As you undoubtedly heard on the news this last week, Colorado (and other states) had a blizzard called a Cyclone Bomb. That was some storm! But as I watched the coverage of it, they showed a Mom and her baby that was ready to come into the world – Cyclone Bomb or not – as babies are known to do. And this baby had the cutest hat on! It was an earflap hat with a pointed top and I was so inspired I had to make one. I had written a pattern a while back for several sizes of earflap hats, but they started at 6 months size and I wanted a newborn size to knit for our Knit Club charity. First, I knit one on the mid-gauge, then tried on the standard. I much preferred the standard gauge one. Even though the mid gauge one looked great – it is so much heavier with the bulkier yarn and the standard gauge one is so light and just right for indoor wear for a newborn. I did not work out making them come to a point, but I think they are pretty cute either way. If you’d like to try making one, the pattern is in the drop-down menus. The cute loops on the top of the standard gauge hat are not my design. You can see where to find the instructions at the bottom of the pattern. The hat with the loops in the photo ended up a little short so I adjusted the pattern – if adding loops to the top, then more rows are needed. But… we’ll call this one a preemie hat. 😊
I am always working on charity knitting in between projects for myself. I drew up this design in the PPD and did the baby blanket in Double Bed Jacquard. It makes a thick, soft blanket. I decided to make a hat to match and thought I’d just do it in fair isle instead of DBJ and was hoping (haha) that the floats would not be too bad. I chose the opposite color for the background of the hat. But of course, the floats were awful. So, I rehung it and made a lining. But stockinette and fair isle do not knit up the same length for the same number of rows, so I was guessing on length of lining. Ahh…good guess, GrammaAnn. 🙂 I also only wanted to do one repeat of the design, but I did not have enough rows knit yet to complete the hat. So, I changed out the white for another cone of the same red and continued on with the fair isle. It made a faint design in the fabric, but it is the same thickness at the bottom part of the hat. I finally got the lining all attached and mattress stitched. Now this baby can forge the Yukon! It is a rather thick hat between the fair isle, which is already thicker than stockinette – then adding a lining. Both blanket and hat are snuggly and warm for a cold day! I do hope this set will bless some new Momma and baby!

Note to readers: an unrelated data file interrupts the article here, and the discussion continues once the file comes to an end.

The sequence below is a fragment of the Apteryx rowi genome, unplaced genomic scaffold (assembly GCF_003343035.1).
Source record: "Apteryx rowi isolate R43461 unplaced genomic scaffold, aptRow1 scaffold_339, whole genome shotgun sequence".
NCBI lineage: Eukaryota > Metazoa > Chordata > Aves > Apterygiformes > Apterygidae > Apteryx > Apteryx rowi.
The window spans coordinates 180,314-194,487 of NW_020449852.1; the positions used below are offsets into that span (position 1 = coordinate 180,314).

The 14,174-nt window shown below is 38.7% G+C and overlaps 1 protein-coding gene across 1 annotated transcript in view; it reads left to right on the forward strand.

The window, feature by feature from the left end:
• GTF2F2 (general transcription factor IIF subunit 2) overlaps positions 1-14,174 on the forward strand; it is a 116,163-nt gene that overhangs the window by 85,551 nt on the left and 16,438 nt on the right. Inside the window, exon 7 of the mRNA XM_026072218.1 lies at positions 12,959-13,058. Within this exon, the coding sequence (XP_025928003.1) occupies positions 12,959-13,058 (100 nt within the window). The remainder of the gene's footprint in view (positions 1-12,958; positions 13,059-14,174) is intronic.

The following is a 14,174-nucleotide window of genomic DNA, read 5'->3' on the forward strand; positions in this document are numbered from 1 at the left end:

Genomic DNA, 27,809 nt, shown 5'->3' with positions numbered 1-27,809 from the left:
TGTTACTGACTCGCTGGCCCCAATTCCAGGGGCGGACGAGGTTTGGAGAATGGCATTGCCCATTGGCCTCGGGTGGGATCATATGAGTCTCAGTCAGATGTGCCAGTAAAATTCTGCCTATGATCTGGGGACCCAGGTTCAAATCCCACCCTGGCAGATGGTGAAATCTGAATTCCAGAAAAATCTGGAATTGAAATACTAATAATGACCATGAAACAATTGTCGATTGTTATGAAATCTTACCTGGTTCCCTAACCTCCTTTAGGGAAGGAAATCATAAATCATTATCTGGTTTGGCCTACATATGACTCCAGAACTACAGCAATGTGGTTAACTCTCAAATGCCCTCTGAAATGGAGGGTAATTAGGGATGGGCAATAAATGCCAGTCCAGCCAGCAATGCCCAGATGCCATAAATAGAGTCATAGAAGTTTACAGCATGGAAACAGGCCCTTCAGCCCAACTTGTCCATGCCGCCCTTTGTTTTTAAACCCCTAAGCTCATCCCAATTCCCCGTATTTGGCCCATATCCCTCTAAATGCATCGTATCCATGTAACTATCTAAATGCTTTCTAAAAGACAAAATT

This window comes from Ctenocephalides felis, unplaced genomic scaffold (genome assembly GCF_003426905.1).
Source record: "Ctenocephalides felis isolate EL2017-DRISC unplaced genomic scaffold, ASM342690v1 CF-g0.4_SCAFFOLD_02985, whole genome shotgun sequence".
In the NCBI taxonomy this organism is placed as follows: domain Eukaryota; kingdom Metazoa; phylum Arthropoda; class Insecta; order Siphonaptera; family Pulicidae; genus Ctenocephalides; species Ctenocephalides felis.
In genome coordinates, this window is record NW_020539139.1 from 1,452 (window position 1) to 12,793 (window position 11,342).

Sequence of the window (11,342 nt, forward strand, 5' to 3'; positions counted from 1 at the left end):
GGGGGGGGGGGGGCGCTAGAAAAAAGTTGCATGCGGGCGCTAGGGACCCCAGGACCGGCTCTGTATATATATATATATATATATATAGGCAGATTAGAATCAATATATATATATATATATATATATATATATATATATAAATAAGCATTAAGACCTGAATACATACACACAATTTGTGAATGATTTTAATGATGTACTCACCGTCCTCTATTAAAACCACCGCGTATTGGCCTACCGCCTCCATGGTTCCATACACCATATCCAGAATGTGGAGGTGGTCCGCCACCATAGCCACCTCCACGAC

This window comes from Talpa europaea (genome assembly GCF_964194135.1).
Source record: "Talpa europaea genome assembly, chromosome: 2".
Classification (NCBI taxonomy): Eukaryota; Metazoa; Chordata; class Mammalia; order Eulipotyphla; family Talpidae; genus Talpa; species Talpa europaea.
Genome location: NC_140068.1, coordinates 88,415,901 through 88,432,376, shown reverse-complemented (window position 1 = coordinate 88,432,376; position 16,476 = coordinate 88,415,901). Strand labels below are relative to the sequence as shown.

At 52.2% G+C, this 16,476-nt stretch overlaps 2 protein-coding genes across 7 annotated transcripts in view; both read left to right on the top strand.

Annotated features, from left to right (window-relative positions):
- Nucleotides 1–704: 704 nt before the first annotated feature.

I wanted to knit a 2-color tuck in one of the mosaic designs that are built into my Brother 940. I knit the first hat, took it off the machine and was so surprised to see I basically had stripes. Not even pretty stripes. Certainly not a mosaic design. The wonderful fellow knitters on the KP Forum graciously pointed out to me that I was changing colors on the wrong row! I was knitting 2 rows to begin, and it takes 3 with the beginning color. Then you change colors every 2 rows and it turns into mosaic knitting like the second photo. Who knew? Well… I did read the manual for instructions, but I must have missed that one. I liked the mosaic look – even though it has a mistake, as you can see, where I forgot to change the color. But we will call that a design feature. 😊 Anyway, they will both make warm charity hats for some one less fortunate than me.
I purchased a Studio 700 and lace carriage because I had heard that it was much easier to knit lace on this machine as opposed to my favored Brother machines. To be honest I am not fan of Studio machines. I know it is just what one is used to – and I am used to my Brother machines. But I must admit, having used both, that the Studio is much more “fiddly” than a Brother. But nevertheless, I bought it and it is easier to make lace! This scarf/cowl was knit over 60 needles and 300 rows with Loops and Threads Wool-Like yarn. It took 1.6 ounces of a 3.5-ounce skein and took just a few minutes to knit. Plenty left for more scarves. 😊 So, I guess we will call this my Lace Machine because I will always do the lion’s share of standard gauge knitting on my Brother 940 and reserve this one for lace!
I am having fun with designs on the PPD! I did some hats designs on the PPD and covered the back of the fair isle floats with the lining of the hat. But I wanted to do some charity baby blankets so needed to do double bed jacquard. But I am no fan of bird’s eye backing on DBJ. It makes the fabric much denser and stiffer, as well as pulling in more on the sides. So, my go-to backing for DBJ is the 2-row stripe. No settings on the ribber and it makes a lovely, soft blanket. I wanted to do pink and white for the elephant blanket – you know pink elephants. 😊 But the pink I had was too light and with the white did not show the design well at all. So, the other choices I had in my stash (besides blue that I had already knit the sheep blanket in) were orange and purple. So purple it was. I wish I would have done another repeat of the design for the elephants, but it is large enough for a newborn. Knit on the standard gauge with 2/14 yarns at tension 4. I have so many more ideas that I want to make in DBJ, but I might try something else for a while.
We have had wonderful family gatherings to celebrate this season. And family is so important to us – we love them wholeheartedly! But the real reason for our getting together is to remember why we are celebrating. The gifts are thoughtful, the food delicious, the connecting with each other is heart-warming. But the reason we have this holiday is to remember that Jesus Christ was born over two thousand years ago. He did not come as a king or a warrior but as an unassuming baby. But that baby was born with a purpose and that was to die on a cross. He knew the plan but willingly came and some day He will come again as King. It might be easier to think of all the fun and festive part of Christmas, but I pray you will not miss the real reason Jesus came and that was to die for you and me so that by putting our trust in Him, we will be ready to meet Him as King someday and spend forever with Him. Merry Christmas to my dear knitting friends!